## A Deep Dive into Naïve Bayes for Text Classification

Naive Bayes is one of the most common machine learning algorithms that is often used for classifying text into categories. Naive Bayes is a probabilistic classification algorithm as it uses probability to make predictions for the purpose of classification. If you are new to machine learning, Naive Bayes is one of the easiest classification algorithms to get started with.

In part 1 of this two-part series, we will dive deep into the theory of Naïve Bayes and the steps in building a model, using an example of classifying text into positive and negative sentiment. In part 2, we will dive even deeper into Naïve Bayes, digging into the underlying probability. For those of you who are enthusiastic to learn this common algorithm and want to go more in-depth with a step by step example, this is the blog for you!

For a practical implementation of Naïve Bayes in R, see our video tutorial on Data Science Dojo Zen – Naïve Bayes Classification (timestamp: from 1.00.17 onwards).

## Training Phase of the Naïve Bayes Model

Let’s say there is a restaurant review, “Very good food and service!!!”, and you want to predict that whether this given review implies a positive or a negative sentiment. To do this, we will first need to train a model (which essentially means to determine counts of words of each category) on a relevant labelled training dataset. New reviews are then classified into one of the given sentiments (positive or negative) using the trained model.

Let’s say you are given a training dataset that looks something like the below (a review and its corresponding sentiment):

*A quick side note: Naive Bayes classifier is a supervised machine learning algorithm in that it learns the features that map back to a labeled outcome.*

## Let’s Begin!

### Step 1: Data Pre-processing

As part of the pre-processing phase, all words in the corpus/dataset are converted to lowercase and everything apart from letters and numbers (e.g. punctuation and special characters) is removed from the text.

For example:

Tokenize each sentence or piece of text by splitting it into words, using whitespace to split/separate the text into each word.

For example:

Keep each tokenized sentence or piece of text in its own item within a list, so that each item in the list is a sentence broken up into words.

Each word in the vocabulary of each class of the train set constitutes a categorical feature. This implies that counts of all the unique words (i.e. vocabulary/vocab) of each class are basically a set of features for that particular class. Counts are useful because we need a numeric representation of the categorical word features as the Naive Bayes Model/Algorithm requires numeric features to find out the probabilistic scores.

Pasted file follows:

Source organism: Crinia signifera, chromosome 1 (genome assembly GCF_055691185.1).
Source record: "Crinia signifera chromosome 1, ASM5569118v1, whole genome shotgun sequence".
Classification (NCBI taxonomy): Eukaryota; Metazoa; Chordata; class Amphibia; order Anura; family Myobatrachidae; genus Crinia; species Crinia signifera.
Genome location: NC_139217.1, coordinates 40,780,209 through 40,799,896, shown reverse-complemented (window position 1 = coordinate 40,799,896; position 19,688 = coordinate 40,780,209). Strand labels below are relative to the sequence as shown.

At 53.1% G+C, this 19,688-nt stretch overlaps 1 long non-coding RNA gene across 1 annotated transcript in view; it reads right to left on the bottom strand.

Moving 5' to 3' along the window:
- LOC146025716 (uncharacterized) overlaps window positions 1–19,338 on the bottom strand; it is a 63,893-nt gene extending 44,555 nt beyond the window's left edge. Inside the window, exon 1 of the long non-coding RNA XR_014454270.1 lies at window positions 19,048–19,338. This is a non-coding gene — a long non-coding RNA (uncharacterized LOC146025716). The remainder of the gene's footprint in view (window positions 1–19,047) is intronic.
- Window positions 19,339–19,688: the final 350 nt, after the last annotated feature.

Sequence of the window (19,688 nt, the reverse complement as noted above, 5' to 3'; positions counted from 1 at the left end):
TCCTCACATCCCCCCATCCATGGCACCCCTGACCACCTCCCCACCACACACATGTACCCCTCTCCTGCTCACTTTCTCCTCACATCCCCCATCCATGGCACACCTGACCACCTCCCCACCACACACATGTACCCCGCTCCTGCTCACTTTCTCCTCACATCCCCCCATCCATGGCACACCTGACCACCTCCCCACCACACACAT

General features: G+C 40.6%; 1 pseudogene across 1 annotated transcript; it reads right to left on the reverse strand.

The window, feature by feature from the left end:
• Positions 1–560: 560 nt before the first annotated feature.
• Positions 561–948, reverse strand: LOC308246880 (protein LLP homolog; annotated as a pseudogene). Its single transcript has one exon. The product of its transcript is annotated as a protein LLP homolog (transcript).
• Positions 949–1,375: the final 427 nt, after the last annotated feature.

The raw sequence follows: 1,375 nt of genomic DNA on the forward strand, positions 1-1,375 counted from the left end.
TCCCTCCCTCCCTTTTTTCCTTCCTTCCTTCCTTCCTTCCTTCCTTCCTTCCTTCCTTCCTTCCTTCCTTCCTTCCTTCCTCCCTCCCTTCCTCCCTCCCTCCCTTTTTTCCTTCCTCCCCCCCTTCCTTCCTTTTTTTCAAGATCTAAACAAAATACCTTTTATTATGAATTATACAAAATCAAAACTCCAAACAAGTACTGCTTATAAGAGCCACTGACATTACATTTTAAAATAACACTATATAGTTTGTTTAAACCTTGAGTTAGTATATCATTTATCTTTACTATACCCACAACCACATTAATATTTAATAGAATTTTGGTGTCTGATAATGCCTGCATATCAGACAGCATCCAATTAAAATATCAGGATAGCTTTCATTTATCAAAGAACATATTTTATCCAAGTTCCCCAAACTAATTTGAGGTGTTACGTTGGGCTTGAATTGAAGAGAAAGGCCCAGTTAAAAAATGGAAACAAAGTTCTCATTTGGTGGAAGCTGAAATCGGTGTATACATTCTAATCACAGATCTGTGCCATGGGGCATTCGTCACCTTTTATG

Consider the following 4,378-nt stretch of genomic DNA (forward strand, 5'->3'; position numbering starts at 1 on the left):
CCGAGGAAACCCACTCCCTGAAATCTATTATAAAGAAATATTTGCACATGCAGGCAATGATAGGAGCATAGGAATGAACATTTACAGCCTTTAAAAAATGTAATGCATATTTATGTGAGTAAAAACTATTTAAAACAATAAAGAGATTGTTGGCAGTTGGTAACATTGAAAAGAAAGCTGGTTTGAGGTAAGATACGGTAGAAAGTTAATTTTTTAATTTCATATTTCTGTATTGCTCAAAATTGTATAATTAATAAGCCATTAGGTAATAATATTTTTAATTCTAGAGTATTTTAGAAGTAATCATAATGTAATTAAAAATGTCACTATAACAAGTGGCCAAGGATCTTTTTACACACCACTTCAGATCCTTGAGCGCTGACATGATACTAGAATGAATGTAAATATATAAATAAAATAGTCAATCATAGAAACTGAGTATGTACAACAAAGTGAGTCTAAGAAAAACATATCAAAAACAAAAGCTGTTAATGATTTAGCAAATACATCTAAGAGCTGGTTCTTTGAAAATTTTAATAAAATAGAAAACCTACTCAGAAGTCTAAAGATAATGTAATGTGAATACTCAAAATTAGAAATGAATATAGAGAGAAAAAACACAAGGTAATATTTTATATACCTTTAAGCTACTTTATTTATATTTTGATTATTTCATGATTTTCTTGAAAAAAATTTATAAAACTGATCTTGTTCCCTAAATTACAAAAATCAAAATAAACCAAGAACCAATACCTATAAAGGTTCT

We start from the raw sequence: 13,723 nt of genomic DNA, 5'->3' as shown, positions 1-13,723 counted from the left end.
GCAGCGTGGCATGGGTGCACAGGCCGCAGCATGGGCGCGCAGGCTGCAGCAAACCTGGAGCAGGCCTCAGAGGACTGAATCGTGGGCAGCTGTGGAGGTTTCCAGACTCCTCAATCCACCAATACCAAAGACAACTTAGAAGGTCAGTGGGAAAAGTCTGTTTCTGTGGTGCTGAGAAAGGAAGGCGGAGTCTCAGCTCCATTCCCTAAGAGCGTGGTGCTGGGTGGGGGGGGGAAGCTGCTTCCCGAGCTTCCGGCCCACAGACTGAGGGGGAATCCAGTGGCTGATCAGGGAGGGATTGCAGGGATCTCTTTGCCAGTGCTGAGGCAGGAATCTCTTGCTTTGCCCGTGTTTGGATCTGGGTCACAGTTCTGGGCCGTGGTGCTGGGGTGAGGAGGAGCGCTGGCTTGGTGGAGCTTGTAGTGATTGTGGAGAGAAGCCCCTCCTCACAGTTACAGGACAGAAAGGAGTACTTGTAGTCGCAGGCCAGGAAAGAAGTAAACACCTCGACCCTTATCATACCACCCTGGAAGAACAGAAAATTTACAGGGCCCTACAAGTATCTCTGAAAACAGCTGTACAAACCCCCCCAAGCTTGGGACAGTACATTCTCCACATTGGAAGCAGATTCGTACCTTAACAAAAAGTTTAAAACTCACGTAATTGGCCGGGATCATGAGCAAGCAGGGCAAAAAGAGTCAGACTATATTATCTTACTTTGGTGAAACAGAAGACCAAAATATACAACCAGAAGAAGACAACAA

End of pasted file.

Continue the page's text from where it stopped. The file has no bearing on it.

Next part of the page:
Lastly, split the list of tokenized sentences or pieces of text into a train and test subset. A good rule of thumb is to split by 70/30 – 70% of sentences randomly selected for the train set, and the remaining 30% for the test set.

### Step 2: Training Your Naïve Bayes Model

Now we simply make two bag of words (BoW), one for each category. Each of bag of words simply contains words and their corresponding counts. All words belonging to the ‘Positive’ sentiment/label will go to one BoW and all words belonging to the ‘Negative’ sentiment will have their own BoW. Every sentence in training set is split into words and this is how simply word-count pairs are constructed as demonstrated below:

Great! You have achieved two major milestones – text pre-processing/cleaning and training the Naïve Bayes model!

Now let’s move onto the most essential part of building the Naive Bayes model for text classification – i.e. using the above trained model to predict new restaurant reviews.

## Testing Phase – Where Prediction Comes into Play!

Let’s say your model is given a new restaurant review, “Very good food and service!!!”, and it needs to classify to which category it belongs to. Does it belong to positive review or a negative one? We need to find the probability of this given review of belonging to each category and then assign it either a positive or a negative label depending upon which particular category this test example was able to score more probability.

## Finding the Probability of a Given Test Example

*A quick side note: Your test set should have gone through the same text pre-processing as applied to the train set. *

### Step 1: Understanding How Probability Predicts the Label for Test Example

Here is the not-so-intimidating mathematical form of finding the probability of a piece of text belonging to a class:

• *i* is the test example, so “Very good food and service!!!”

• The total number of words in i is 5, so values of j (representing the feature number) vary from 1 to 5

Let’s map the above scenario to the given test example to make it more clear!